“I try and listen to the daily updates from the White House, Governor Hutchinson and various news’ outlets. I’m trying to stay informed as much as I can so that I can answer questions I get from players, parents and coaches. I don’t get into counting case numbers as much as I’m trying to absorb what’s coming next, what the next steps are that are being taken to open up our town and our state. I want to know what the plans are to move forward and see how those plans can apply to our program.”
> This has been a roller coaster few years for you personally. How are you doing?
“I’m doing ok. It’s been tough, no doubt. What’s hard right now is that what I’m witnessing right now with my father’s health is tough. It brings back a lot of feelings and emotions that I went through with Wendy so emotionally, it is not easy some days at all. The images in my head and day-to-day thoughts about my father are gut-wrenching. My father is strong is in his faith. He told me the other day, “I’m ready to be in God’s presence in Heaven. And I’m ready to go find Wendy and hug her.” Man. I mean. I’m sorry. That hits you right between the eyes. I’m as human as the next guy and that shook me to my soul. But I know his faith in that is also a blessing for us and one I thank God for every day. Beyond that, I’m grateful my kids are with me and they’re healthy. I love having them at home. Even with the reality of losing Wendy never leaving our minds, I think we’re blessed to be together and we’re stronger together. I’m trying really hard to keep my perspective looking forward in a positive way. I have really really good days and some really really bad days. But I have such a strong support system right now and those are the people keeping my spirits up. It’s a hard journey but I see more light than darkness and the bad days are getting fewer and fewer. It’s not all sad either when I think of the memories we’ve made. More of the good times are rising above the bad and the cherished memories are starting to be a comfort again. Emotions are raw but that’s just life and it’s part of what makes life a beautiful thing.”
> What has this whole ordeal over the last 8-10 weeks taught you about the type of program you’ve built at Arkansas State?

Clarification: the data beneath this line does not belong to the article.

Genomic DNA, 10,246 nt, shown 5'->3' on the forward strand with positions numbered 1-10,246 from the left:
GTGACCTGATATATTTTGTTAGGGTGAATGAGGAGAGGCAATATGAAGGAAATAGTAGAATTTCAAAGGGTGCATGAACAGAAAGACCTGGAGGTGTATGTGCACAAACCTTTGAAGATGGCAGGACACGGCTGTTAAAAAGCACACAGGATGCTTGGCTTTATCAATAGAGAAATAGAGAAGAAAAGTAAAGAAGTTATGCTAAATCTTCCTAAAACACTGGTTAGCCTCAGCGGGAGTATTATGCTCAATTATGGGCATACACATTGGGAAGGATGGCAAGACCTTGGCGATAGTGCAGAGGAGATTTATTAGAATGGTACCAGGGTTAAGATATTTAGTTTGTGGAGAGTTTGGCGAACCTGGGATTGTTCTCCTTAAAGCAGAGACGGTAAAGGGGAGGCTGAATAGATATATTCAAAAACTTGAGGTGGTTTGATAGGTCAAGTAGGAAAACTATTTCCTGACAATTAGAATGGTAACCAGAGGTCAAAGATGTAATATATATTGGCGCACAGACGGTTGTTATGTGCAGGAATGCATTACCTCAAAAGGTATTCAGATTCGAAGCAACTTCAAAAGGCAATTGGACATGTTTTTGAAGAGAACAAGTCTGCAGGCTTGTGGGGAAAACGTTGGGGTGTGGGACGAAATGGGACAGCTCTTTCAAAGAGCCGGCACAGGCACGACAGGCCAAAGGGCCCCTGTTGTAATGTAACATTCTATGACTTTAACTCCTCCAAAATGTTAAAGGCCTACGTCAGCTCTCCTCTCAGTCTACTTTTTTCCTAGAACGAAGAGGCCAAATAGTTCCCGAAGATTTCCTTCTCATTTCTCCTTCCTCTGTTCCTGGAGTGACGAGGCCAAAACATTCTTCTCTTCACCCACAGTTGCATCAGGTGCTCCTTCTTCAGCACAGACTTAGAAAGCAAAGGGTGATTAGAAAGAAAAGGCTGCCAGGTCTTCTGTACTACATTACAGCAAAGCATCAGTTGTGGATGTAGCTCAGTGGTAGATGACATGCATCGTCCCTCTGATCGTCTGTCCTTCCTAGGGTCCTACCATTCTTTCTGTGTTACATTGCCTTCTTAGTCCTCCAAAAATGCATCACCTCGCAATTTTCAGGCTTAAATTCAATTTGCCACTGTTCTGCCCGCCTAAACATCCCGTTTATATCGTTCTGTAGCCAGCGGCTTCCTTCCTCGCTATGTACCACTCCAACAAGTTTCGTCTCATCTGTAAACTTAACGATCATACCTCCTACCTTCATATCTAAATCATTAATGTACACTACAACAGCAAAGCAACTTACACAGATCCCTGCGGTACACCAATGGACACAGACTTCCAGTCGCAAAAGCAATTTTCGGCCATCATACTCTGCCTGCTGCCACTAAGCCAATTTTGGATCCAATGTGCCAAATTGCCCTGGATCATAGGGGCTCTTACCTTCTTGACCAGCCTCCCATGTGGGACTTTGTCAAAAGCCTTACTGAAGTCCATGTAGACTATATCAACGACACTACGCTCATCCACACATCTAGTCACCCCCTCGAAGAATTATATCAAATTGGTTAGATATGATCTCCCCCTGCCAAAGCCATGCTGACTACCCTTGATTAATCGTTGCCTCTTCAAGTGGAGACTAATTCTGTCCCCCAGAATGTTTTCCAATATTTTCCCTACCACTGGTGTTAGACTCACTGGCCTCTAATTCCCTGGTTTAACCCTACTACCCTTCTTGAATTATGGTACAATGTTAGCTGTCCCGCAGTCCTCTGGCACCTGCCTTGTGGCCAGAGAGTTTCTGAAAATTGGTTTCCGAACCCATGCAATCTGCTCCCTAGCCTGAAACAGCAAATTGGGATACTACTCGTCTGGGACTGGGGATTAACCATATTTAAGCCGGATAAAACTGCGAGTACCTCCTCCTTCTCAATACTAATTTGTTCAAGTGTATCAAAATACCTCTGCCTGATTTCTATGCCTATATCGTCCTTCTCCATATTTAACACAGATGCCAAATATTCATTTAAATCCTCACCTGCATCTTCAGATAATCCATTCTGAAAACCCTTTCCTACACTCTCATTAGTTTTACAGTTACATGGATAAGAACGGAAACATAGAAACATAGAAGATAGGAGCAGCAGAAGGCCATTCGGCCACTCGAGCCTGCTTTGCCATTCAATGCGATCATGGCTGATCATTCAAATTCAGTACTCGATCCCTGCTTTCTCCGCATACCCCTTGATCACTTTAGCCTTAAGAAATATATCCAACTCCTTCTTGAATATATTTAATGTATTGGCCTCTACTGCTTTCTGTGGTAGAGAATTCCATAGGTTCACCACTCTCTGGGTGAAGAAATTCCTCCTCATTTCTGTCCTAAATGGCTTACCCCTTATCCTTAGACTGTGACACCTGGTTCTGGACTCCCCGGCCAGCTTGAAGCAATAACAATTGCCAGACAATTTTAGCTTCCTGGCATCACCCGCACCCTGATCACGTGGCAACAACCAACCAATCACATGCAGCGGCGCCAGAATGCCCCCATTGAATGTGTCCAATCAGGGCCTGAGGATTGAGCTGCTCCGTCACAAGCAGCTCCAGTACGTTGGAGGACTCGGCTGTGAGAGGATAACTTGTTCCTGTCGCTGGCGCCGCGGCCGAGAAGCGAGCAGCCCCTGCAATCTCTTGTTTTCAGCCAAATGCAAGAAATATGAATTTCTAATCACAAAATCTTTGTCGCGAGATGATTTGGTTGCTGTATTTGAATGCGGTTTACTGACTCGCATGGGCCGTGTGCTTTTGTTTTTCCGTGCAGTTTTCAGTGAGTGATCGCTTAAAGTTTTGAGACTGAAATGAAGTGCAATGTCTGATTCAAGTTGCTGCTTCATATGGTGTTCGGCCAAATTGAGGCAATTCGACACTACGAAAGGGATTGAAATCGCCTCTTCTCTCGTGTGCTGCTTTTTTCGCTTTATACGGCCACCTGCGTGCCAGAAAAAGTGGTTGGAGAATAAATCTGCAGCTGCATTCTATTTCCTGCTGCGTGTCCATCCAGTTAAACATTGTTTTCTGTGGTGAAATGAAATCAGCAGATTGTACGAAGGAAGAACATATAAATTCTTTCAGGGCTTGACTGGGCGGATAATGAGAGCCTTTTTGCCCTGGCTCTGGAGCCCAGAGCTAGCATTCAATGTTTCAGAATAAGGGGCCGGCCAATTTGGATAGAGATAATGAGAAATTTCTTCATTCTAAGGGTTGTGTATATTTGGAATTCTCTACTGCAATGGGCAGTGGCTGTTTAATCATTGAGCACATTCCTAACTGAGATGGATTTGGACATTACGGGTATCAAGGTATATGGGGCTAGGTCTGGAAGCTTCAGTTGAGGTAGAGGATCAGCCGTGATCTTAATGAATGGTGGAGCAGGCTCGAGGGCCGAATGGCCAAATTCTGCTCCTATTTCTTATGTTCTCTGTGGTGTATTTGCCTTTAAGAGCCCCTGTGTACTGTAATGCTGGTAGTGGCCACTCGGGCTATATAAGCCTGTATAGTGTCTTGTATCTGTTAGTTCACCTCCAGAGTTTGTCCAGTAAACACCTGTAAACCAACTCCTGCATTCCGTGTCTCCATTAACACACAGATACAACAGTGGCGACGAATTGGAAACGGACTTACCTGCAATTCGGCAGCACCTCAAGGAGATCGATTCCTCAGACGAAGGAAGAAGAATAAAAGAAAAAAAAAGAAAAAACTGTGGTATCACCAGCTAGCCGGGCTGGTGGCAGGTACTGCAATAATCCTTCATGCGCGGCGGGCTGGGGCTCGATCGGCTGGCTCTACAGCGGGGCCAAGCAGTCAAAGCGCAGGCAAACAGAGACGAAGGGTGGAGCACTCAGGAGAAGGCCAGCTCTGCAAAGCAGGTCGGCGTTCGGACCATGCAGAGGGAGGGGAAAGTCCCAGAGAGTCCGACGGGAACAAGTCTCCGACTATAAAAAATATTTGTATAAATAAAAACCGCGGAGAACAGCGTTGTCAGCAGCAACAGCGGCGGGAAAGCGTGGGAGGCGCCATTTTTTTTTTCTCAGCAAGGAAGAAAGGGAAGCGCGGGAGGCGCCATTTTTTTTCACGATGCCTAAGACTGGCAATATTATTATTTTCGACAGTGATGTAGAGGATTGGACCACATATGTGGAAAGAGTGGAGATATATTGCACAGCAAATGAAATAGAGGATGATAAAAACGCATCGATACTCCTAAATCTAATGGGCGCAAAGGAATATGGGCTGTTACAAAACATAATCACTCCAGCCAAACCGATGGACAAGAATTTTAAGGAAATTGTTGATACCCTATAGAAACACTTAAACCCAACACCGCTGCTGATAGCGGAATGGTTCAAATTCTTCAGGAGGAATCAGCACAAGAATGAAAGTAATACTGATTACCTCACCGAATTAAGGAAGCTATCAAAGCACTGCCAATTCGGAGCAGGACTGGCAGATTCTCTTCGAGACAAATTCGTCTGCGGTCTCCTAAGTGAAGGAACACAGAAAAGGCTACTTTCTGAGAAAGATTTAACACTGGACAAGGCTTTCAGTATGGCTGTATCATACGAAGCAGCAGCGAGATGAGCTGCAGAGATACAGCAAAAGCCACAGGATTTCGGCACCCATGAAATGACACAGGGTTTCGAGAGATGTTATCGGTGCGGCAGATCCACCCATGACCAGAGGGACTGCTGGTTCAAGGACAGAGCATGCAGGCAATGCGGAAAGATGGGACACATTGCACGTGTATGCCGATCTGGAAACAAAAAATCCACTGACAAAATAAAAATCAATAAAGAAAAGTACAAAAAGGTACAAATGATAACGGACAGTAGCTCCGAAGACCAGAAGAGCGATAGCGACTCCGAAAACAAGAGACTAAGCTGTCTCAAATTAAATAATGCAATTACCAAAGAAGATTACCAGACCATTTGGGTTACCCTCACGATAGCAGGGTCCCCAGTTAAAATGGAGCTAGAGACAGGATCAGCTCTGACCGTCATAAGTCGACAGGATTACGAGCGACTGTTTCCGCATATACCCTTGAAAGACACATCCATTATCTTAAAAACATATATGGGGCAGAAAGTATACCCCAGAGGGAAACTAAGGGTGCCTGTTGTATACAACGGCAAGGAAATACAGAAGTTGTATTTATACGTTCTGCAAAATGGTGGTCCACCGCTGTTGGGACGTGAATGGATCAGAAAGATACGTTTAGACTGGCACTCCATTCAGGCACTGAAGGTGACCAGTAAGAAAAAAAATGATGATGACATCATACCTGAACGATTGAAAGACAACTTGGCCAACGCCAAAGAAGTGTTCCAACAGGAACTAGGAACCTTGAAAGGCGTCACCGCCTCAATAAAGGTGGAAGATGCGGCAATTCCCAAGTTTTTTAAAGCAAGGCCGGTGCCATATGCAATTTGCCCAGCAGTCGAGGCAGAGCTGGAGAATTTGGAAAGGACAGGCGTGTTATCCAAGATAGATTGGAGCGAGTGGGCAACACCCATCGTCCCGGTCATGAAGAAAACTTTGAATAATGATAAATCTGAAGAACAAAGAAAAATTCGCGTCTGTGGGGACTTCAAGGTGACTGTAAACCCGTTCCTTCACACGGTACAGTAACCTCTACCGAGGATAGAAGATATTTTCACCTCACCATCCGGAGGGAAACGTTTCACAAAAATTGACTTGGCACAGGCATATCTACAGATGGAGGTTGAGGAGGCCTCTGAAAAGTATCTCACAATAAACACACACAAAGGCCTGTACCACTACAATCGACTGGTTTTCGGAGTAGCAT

“I’m really proud of the culture that we have built here with the players and the staff. I do think it’s the culture that gets you through times of adversity like what we’re going through right now. Now is why I’ve built the type of culture we have here in Jonesboro. It’s easy when times are normal and you’re raising trophies. But your culture should be built, not for easy times, but for when the tough times hit. Faith, Family and Fun is our culture and it’s what has formed the relationships we have as a program. Without those relationships, we could not function as productively as we have during this time. The trust and faith built by our culture is what keeps us connected right now. I’m a different person than the guy that took this job 6 years ago. You can’t go through what I’ve been through and not change. After the last few years, I’ve walked away from those experiences with a focus on 3 things moving forward. I want to honor God in my job and walk in a way that does that. I want to build family-like relationships between my players and my staff. And I want my guys to enjoy being here and playing for Arkansas State. We’re going to outwork everybody and be in great shape and continue to hold high expectations and a standard for us all. But we will be low-ego guys in the process that do this work for the guy next to them. And in that we’re going to be able to smile and laugh and enjoy the ride while it’s happening. That’s my focus in everything we do and it’s what has held us together over the last two-plus years. I’m not satisfied one bit with where we stand today in terms of wins and losses. A year without a championship is a year I’m not happy. Now, I won’t discount the effort, the maturity and the fortitude our players showed this past season to really accomplish great things under terrible circumstances. I’ll never forget the 2019 team and what they meant to me and will mean to me for the rest of my life. But we want more. I want more, the staff wants more, the players want more and our fans want more. When that day comes that we’re told we can go back out on that field again, we will be ready to take more. How we’ve built this program is why we’ll get through to the other side of this crisis and be ready to tackle what’s in front of us.”